How Do You Prove Wrongful Death?
If a loved one passes away because of negligence on behalf of another person or entity, it may be possible for a surviving family member to take legal action. In some cases, this may result in a settlement that is negotiated outside of court or an award that is granted by a jury after a formal trial. Let’s start with the elements of a wrongful death case and what a person may be entitled to if the claim is successful.
Elements Of a Wrongful Death Claim
Death of a Human Being
This portion of the claim is fairly straightforward. It may be possible to prove that a person died by examining medical records or by pointing to an obituary. Those who were at the funeral may also be able to establish that an individual passed away.
Caused by Another’s Negligence or Intent to Cause Harm
Negligence is generally defined as a lack of reasonable care given to a person. In other words, a person died because someone else took actions that a reasonable person knew or should have known to be dangerous.
Surviving Family Member Who Suffers Monetary Damages
If a parent passes away, it could leave minor children with no one to provide financially for them. If a husband or wife was the primary breadwinner for a family, the other spouse may now be unable to afford a mortgage or otherwise provide for a minor child.
Appointment of a Representative for the Deceased’s Estate
To pursue a wrongful death suit, there must generally be a representative of the deceased’s estate. In New York, it may be possible for one to name such a person or entity in his or her will. It may also be the case that state law determines who the representative may be.
There are many types of damages that may be awarded in a wrongful death case. For instance, actual damages, such as the cost of medical bills or property damage prior to death, may be collected by a surviving family member. Final expenses, such as paying off credit card debt or paying for a funeral, may also be awarded in a wrongful death case.
The surviving family members may be entitled to compensation for the loss of a relationship with a loved one. Furthermore, they may be entitled to the loss of income caused by the passing of a loved one. This may include both lost wages and lost future earnings because of wrongful death. However, it is important to point out that an award for future earnings may be less than what a person may actually be expected to earn to account for inflation.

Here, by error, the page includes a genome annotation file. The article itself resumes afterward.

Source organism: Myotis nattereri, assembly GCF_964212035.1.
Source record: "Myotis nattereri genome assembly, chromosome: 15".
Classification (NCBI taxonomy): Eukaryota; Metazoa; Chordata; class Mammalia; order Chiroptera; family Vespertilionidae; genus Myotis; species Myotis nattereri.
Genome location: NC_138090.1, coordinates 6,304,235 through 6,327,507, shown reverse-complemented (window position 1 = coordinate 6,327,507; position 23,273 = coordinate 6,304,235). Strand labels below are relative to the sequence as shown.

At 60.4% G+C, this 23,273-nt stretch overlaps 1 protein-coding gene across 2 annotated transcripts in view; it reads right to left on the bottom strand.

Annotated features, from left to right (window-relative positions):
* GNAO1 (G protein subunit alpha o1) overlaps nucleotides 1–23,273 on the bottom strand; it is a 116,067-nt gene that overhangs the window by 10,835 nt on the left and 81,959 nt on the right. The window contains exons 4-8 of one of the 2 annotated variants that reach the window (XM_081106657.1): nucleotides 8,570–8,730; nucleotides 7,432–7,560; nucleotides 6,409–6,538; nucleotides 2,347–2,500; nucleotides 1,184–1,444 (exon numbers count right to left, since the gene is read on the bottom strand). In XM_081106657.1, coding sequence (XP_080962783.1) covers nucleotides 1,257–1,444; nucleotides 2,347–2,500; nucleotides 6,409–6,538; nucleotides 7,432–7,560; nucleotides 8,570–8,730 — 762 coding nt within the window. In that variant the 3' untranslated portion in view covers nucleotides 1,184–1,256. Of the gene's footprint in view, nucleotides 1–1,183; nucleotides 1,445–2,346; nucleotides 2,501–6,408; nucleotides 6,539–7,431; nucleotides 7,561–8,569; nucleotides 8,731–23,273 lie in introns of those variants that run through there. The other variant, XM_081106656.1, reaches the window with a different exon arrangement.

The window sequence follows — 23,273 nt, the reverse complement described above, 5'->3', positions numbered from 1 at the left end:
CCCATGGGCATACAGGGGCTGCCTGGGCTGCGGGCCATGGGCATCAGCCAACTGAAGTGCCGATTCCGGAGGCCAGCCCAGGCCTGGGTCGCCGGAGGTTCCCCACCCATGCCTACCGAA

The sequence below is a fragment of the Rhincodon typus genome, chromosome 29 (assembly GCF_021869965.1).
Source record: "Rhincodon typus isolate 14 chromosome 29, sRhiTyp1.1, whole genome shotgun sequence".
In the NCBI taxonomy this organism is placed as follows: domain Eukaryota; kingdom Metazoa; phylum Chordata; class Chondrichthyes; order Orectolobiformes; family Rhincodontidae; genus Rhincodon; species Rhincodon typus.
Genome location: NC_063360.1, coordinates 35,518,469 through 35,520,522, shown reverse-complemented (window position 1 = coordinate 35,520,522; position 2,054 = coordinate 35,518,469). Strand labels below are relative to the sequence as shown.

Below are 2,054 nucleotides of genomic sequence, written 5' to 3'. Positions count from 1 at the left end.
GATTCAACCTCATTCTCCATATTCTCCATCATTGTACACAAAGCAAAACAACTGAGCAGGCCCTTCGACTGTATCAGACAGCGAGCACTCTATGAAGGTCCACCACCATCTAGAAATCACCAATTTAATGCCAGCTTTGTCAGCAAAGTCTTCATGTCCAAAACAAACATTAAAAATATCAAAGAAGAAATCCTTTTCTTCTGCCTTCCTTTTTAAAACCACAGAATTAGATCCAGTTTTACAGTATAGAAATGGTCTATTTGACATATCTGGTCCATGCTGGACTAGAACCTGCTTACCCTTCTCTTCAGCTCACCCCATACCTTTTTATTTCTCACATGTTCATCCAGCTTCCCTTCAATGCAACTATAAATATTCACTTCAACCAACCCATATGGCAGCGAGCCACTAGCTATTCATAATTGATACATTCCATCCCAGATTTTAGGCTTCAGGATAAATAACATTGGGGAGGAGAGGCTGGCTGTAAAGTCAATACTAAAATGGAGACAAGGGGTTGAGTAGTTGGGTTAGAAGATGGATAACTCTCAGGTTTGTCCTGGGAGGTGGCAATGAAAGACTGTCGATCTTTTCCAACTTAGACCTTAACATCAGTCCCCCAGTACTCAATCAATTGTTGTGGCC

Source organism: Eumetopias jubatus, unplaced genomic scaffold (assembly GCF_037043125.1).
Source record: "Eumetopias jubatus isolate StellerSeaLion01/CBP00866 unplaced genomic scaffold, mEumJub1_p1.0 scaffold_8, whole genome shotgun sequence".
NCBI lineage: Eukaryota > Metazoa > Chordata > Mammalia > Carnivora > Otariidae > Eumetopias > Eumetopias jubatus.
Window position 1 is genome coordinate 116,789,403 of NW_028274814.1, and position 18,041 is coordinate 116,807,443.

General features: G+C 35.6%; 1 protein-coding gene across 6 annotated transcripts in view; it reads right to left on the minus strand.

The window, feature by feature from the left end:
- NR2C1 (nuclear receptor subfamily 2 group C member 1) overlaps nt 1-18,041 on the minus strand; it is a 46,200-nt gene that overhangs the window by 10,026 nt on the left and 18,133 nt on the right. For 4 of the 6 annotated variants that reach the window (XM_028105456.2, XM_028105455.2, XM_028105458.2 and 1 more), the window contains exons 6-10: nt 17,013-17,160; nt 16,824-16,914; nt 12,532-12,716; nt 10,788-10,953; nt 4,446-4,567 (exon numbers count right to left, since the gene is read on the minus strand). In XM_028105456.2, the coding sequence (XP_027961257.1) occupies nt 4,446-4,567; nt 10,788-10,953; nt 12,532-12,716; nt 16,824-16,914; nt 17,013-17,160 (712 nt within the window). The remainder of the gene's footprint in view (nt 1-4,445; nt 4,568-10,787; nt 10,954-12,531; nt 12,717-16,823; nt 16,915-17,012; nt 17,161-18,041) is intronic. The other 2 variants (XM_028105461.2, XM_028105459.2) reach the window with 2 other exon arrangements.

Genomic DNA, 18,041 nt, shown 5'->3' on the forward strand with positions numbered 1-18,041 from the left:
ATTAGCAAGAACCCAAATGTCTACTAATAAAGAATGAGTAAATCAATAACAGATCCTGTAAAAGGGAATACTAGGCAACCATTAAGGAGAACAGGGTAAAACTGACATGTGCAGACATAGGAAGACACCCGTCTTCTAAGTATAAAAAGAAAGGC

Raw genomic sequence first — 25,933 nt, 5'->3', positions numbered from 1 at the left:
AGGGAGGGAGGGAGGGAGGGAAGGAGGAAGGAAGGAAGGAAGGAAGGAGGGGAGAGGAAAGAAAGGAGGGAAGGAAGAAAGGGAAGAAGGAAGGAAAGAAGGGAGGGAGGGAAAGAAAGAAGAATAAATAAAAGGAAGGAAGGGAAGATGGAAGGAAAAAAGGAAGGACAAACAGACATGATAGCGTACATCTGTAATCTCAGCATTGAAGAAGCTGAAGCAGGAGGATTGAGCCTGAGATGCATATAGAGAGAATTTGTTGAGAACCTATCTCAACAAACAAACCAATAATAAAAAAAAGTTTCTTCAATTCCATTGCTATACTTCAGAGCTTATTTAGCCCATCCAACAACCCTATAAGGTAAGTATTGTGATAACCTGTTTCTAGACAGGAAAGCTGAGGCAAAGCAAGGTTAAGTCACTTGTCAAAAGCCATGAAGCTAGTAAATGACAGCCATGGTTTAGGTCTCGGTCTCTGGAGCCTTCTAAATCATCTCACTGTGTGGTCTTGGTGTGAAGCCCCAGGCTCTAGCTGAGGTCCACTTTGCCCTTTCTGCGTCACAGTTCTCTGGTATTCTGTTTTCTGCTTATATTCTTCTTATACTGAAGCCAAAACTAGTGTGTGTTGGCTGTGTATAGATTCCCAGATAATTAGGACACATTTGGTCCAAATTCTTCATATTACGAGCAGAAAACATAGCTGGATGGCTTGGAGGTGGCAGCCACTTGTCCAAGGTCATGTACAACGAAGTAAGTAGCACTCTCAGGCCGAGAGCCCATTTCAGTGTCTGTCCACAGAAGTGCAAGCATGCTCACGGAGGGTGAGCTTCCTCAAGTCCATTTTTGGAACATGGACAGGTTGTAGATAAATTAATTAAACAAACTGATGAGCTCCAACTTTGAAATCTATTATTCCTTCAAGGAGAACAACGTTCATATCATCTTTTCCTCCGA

Punitive damages may be part of a negotiated settlement or awarded by a jury. Such damages are used as a general tool to hold hospitals, insurance companies and other entities that may not be prosecuted criminally responsible for their actions. It may also serve as a warning to those actors as well as government agencies that the cost of a lawsuit will exceed the cost of providing quality care to patients.
Instances of Wrongful Death
A wrongful death occurs whenever a person is killed because of the negligence of another person or entity. Therefore, it could occur after a car accident, after a late hit in a hockey game or in a hospital after a botched surgery. Wrongful death could also occur if a patient is denied an essential surgery by an insurance company or is the victim of an incorrect or untimely diagnosis by a doctor.
Patients may also be killed if they are given the wrong medication or if the proper medication is not administered properly by a nurse or other aide. Pharmacists may be liable for wrongful death if they give the wrong medication or otherwise contribute to a patient taking the wrong medication.
A survival action is one that continues after a person dies. Instead of seeking compensation on behalf of surviving family members, it seeks compensation that a victim would likely have been entitled to in the event that he or she survived. Most states have straightforward laws regarding such claims. In Florida, state law simply says that a case cannot die just because the plaintiff does.
Note that the statutes of limitation may be different in a survival action case compared to a wrongful death case. In a personal injury case, the statutes of limitation are generally two years from when an injury occurred. However, a survival action claim may come with a statute of limitation of two years from when the injury occurred or as little as six months from when the death occurred.
Another difference between a wrongful death case and a survival action is that there may be no need for a representative of the deceased’s estate to take action. Depending on the specifics of a wrongful death case or survival action, the two claims may be consolidated into a single case.
Those who believe that a loved one has passed away because of another person or party’s negligence may wish to contact an attorney as soon as possible. It may be beneficial to learn more about what the law says about wrongful death cases in your state. It may also be possible to develop a plan to gather evidence that may result in a settlement or a favorable award from a jury after a trial.
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Additional Wrongful Death Articles
- Do I Have a Valid Wrongful Death Claim?
- How Does a Wrongful Death Lawsuit Work?
- Survival Actions in Wrongful Death Cases
- Wrongful Death Damages for Children & Elderly
- Can You Sue the State/Government for Wrongful Death